Dams and reservoirs are functional assets of river basins, particularly in areas with strong seasonal variations in rainfall-runoff patterns, where they can regulate river flow to prevent flooding, as well as in areas with ever-growing water and energy demand due to growth of economy and population. However, it is obvious that any intervention in a natural system induces adverse impacts on the ecosystem. Additional negative impacts of dams and reservoirs can also be attributed to poor planning, mismanagement, inefficient operation and improper consideration (or negligence) of impact mitigation options and conditions.
The major environmental problem of dams in a river basin is the disturbance in natural flow dynamics and sediment transport, for example shortage in downstream flow and sediment supply leading to micro- to large-scale morphological changes and changes in species habitats. These changes do not only impact riverbeds, floodplains and settlements, but also aquatic and riparian habitats (e.g. wetlands and fish spawning areas) and ecological processes (e.g. fish migration cues). On the other hand, the reservoirs themselves suffer from sedimentation problems, and one of the main sediment-induced problems is storage loss. Globally, the total storage in reservoir is around 7000 km3. Due to sedimentation, we lose around 57 billion m3 per year (ICOLD 2009). The available water storage per capita is decreases since 1980. This means the solution we have so far is not sustainable.
Sedimentation in reservoirs decreases their lifespan and has severe impact on the reservoir purposes. The trapping of sediment, in reservoirs, creates shortages in sediment supply downstream. This has implications for river morphology and creates ecological problems in the reservoir and the river system (changing temperatures, sediment starvation, blocking fish migration, altering habitats, etc.). The shortage of sediment creates different bed characteristics which might not be suitable for aquatic life, particularly for fish. The use of sediment management practices, such as flushing or sluicing to transport more sediment to the downstream, has not been fully investigated with respect to their consequences in improving river ecosystem and habitat suitability.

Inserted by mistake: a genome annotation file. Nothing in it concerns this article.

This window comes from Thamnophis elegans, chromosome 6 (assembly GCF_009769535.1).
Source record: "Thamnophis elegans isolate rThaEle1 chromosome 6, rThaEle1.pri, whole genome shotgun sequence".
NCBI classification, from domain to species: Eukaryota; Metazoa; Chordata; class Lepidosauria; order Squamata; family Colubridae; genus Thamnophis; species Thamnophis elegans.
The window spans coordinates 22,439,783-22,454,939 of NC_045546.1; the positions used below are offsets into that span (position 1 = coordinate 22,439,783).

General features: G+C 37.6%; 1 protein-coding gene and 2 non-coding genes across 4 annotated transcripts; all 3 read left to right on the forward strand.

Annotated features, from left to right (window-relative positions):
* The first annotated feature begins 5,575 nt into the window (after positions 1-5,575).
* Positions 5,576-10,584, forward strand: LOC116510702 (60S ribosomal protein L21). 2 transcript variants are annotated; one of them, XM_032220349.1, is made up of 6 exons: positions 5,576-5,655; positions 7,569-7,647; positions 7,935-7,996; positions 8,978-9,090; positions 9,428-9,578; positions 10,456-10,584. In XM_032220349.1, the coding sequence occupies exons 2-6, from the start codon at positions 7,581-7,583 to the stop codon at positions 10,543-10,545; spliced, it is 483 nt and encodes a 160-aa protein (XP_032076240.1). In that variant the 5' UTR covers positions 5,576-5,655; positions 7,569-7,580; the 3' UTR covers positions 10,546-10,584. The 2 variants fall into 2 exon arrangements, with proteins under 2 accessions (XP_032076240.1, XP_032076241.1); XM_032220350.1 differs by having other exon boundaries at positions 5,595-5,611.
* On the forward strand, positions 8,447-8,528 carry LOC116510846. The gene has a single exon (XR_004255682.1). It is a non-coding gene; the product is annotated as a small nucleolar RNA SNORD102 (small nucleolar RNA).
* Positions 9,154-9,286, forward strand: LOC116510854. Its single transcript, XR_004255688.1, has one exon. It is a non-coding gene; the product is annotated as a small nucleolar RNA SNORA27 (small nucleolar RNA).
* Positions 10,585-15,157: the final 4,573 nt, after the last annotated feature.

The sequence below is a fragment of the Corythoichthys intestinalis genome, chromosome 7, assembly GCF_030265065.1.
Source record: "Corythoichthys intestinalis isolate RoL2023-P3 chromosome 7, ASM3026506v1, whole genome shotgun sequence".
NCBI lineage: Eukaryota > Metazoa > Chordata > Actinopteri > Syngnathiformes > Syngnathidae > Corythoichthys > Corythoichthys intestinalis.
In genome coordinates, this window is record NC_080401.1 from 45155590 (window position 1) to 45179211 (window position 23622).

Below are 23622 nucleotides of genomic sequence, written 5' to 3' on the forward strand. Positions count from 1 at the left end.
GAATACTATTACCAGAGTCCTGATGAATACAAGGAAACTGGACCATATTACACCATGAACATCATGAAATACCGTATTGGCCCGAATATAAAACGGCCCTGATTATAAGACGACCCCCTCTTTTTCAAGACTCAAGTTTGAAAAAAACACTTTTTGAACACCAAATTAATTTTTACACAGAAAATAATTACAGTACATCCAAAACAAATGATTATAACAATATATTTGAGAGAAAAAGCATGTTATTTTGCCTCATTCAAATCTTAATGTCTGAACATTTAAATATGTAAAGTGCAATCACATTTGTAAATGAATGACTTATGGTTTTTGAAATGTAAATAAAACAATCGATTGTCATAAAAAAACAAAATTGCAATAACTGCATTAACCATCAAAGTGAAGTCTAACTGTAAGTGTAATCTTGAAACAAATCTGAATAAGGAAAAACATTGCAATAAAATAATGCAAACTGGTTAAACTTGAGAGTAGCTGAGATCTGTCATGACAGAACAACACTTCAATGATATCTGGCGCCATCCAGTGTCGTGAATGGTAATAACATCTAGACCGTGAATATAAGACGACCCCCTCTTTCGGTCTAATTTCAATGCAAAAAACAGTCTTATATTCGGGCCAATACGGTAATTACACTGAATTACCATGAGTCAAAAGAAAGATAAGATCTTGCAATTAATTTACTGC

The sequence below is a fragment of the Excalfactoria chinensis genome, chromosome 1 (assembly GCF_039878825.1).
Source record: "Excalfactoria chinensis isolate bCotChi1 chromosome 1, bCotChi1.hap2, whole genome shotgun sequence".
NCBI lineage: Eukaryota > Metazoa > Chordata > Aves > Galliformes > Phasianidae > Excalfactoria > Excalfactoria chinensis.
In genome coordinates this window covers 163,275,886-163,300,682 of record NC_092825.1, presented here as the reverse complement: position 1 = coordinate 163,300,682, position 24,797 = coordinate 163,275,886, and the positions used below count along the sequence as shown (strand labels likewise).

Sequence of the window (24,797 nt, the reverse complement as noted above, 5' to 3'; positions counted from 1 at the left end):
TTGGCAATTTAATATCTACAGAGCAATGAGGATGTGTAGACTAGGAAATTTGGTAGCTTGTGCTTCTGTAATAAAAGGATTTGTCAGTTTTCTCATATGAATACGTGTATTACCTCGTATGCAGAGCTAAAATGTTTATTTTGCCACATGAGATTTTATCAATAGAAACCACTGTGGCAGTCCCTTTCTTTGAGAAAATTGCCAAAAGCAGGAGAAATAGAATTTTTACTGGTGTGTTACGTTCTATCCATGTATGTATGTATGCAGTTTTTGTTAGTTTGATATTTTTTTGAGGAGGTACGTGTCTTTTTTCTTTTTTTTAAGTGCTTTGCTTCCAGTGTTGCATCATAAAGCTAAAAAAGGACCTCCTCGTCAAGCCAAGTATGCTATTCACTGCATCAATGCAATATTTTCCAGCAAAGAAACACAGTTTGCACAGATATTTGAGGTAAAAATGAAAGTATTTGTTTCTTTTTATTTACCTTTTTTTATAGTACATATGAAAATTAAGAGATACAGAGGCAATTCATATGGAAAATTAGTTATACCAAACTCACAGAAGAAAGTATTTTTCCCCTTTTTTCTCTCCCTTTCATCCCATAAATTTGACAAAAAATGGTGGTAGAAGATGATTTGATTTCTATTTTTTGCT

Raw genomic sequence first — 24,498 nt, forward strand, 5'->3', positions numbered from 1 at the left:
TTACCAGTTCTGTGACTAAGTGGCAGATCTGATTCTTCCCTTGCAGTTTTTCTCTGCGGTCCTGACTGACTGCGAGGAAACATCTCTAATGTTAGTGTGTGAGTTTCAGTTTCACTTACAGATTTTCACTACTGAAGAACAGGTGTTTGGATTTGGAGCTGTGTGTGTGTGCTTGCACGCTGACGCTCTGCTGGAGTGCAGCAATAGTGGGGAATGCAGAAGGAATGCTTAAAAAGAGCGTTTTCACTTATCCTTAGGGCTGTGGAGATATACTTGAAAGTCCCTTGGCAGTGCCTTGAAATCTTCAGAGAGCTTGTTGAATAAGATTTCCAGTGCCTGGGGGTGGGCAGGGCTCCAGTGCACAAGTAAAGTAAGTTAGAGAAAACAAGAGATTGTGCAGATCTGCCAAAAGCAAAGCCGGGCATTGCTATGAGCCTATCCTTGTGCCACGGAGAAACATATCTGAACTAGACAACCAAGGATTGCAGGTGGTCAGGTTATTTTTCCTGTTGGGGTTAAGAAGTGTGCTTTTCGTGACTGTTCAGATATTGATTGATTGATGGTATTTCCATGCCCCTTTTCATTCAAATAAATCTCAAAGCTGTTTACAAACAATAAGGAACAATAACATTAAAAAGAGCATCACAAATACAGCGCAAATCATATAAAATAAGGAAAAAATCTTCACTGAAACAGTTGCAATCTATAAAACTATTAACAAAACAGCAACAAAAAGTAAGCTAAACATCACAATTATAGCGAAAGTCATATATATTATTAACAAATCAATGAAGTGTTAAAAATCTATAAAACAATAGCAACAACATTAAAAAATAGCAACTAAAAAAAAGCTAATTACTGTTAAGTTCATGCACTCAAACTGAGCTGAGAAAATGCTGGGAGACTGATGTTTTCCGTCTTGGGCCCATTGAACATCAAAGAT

Deltares together with J-Power are aiming to improve the knowledge related to sediment management in rivers with reservoirs considering ecosystem of the river basin. A process-based tool has been developed and applied, namely a 2D-model (Delft3D) that is coupled with RTC-tools to mimic the real time dam operation of a single reservoir considering sediment transport and morphology. This has been used to optimize the sediment management in the reservoir and the river downstream. However, it is important to consider river ecosystem in relation to sediment management for rivers with a cascading system of dams. Consequently, it is vital to incorporate this in the modelling tool and test a large scale synchronized system operation of multiple reservoirs that at the same time integrate both sediments and ecological aspects.
The main objective of this project is to further deepen, broaden and integrate our knowledge and improve our tools (add-ons and coupling) to be able to link the dam and sediment management operation with ecology. Followings are some of the objectives of the proposed project:
1) To implement new functionality in our modelling tool to improve the morphological replication and prediction with dam operation that could be more useful to assess river environment and habitats
2) To improve and test our tool to replicate efficient and optimal sluicing and flushing operation of the system of reservoirs in a cascade
3) To improve and integrate our tools (morphology, dam operation and ecology) that could be used to address the problems of mitigating negative ecological effects and maintaining sustainable aquatic ecosystems.
4) To apply new developments (like Delft3D-Flexible Mesh and Delta-Shell) and make our tools more user-friendly
This allows quantitative assessment of implications and impacts of dam and reservoir operation and management scenarios on river morphology and ecology. This will help to determine the optimal management strategy for green and sustainable development of river system with reservoirs.
3. Expected results
Expected results are outlined as follows:
1) Update of Delft3D code with a new approach of spatial porosity and computation of consolidation
2) Delft3D4 model testing and application case with RTC, morphology and habitat suitability assessment
3) Implementation and validation of HABITAT model using Delft3D-Flexible Mesh and Delta-Shell
4) Memorandum with the results and a conference/journal paper together with J-Power (and other contributors if any)